Civil and Environmental Engineering


Date of this Version



Desalination 465 (2019) 104–113



U.S. government work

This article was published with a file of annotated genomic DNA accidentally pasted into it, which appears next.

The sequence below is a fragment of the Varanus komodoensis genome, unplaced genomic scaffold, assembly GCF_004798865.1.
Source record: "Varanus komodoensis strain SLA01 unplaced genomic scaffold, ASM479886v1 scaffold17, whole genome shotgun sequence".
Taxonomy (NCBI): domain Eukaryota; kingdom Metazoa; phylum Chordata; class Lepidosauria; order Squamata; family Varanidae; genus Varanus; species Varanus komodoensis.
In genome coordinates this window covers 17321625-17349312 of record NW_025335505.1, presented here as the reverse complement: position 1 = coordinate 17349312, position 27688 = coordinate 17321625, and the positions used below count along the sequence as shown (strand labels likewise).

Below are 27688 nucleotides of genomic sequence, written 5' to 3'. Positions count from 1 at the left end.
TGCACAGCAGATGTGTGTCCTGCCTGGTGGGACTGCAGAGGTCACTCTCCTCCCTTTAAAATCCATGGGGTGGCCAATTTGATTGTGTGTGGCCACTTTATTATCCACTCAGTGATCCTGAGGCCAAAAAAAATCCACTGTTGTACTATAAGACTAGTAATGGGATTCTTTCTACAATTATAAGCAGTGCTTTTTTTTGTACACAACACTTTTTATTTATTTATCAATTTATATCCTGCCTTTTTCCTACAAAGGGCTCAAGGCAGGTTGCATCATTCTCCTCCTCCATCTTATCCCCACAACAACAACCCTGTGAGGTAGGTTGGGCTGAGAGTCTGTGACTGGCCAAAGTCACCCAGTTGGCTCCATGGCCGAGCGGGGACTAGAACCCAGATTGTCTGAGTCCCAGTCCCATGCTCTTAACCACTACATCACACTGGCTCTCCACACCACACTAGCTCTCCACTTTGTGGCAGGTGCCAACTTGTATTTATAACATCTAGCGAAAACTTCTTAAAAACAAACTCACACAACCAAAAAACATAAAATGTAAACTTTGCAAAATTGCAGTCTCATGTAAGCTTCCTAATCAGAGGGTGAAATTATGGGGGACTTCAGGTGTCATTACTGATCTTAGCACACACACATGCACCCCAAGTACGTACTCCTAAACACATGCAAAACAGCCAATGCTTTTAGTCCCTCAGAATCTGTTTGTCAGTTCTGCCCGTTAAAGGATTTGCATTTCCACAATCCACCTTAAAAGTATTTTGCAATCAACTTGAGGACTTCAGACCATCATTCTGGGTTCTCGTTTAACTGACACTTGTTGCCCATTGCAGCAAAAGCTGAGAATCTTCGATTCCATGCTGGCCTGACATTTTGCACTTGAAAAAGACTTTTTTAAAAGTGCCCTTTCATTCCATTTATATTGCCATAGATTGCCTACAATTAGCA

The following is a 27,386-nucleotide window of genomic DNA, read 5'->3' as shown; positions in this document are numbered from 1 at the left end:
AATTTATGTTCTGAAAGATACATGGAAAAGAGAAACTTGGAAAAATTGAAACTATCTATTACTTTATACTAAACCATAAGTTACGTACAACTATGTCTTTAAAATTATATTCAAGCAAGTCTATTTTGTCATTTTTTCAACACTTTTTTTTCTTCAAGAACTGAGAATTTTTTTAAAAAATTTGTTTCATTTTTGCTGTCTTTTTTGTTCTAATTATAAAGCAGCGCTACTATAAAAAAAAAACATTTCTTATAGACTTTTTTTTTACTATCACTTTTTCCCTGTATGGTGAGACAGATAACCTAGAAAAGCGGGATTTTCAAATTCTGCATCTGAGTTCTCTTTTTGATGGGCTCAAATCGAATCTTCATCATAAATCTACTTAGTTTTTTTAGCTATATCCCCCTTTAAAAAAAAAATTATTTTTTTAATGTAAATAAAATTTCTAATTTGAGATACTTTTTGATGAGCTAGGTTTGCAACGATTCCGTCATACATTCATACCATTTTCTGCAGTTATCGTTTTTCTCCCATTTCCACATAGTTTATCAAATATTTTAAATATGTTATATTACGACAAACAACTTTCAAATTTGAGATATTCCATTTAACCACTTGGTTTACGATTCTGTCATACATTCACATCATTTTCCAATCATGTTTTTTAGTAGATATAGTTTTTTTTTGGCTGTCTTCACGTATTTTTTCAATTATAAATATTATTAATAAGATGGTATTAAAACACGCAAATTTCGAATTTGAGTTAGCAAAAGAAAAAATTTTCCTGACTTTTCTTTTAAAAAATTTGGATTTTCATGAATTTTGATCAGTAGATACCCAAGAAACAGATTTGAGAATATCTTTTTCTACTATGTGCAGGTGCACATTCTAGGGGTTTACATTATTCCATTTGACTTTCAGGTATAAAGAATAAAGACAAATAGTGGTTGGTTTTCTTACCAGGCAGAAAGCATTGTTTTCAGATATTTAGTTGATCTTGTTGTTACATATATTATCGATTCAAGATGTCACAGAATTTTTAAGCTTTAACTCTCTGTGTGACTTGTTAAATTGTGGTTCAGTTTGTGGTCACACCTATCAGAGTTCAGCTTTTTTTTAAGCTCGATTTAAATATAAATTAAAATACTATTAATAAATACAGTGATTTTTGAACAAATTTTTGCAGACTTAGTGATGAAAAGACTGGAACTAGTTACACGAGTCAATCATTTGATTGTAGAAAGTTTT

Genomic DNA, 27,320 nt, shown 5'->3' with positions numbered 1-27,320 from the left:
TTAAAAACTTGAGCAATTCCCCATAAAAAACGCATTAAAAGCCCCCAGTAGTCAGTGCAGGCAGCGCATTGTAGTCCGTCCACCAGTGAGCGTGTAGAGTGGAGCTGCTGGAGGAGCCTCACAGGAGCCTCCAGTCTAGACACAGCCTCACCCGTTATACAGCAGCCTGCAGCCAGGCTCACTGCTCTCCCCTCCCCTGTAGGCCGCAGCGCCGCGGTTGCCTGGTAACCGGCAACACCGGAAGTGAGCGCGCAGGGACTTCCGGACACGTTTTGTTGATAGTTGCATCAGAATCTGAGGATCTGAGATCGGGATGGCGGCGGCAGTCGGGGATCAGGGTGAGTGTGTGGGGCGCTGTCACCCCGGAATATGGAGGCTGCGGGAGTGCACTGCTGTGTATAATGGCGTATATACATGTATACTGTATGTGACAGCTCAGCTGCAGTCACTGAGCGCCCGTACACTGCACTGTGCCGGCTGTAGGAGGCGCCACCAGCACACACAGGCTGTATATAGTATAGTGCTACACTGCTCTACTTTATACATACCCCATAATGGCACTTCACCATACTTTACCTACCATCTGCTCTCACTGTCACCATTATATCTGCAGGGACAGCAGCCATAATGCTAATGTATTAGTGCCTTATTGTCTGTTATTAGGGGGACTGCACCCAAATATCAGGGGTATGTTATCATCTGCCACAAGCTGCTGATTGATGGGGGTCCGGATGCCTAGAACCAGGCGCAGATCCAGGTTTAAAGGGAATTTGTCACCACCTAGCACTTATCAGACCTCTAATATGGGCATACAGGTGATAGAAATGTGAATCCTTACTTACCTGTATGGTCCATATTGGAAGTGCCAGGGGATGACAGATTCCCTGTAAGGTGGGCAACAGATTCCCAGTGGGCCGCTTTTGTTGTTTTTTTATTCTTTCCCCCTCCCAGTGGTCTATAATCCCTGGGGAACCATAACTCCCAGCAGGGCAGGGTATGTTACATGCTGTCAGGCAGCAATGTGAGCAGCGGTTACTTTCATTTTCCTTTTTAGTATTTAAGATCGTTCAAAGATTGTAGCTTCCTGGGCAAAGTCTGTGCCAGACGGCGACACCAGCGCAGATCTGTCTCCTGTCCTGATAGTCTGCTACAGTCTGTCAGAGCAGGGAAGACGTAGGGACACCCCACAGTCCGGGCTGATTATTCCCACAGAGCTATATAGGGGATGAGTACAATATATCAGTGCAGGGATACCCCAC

Global demand for water is rising. A sustainable and energy efficient approach is needed to desalinate brackish sources for agricultural and municipal water use. Genetic variation among two algae species, Scenedesmus species (S. sp.) and Chlorella vulgaris (C. vulgaris), in their tolerance and uptake of salt (NaCl) was examined for potential bio-desalination of brackish water. Salt-tolerant hyper-accumulators were evaluated in a batch photobioreactors over salinity concentration ranging from 2 g/L to 20 g/L and different nutrient composition for their growth rate and salt-uptake. During algae growth phase, the doubling time varied between 0.63 and 1.81 days for S. sp. and 3.1 to 5.9 for C. vulgaris. The initial salt-uptake followed pseudo first order kinetics where the rate constant ranged between −3.58 and −7.68 day−1 reaching up to 30% in a single cycle. The halophyte algae S. sp. and C. vulgaris that were selected for pilot-scale studies here represent a promising new method for desalination of brackish waters. Halophytic technologies combined with the potential use of algae for biofuel, which offsets energy demand, can provide a sustainable solution for clean, affordable water and energy.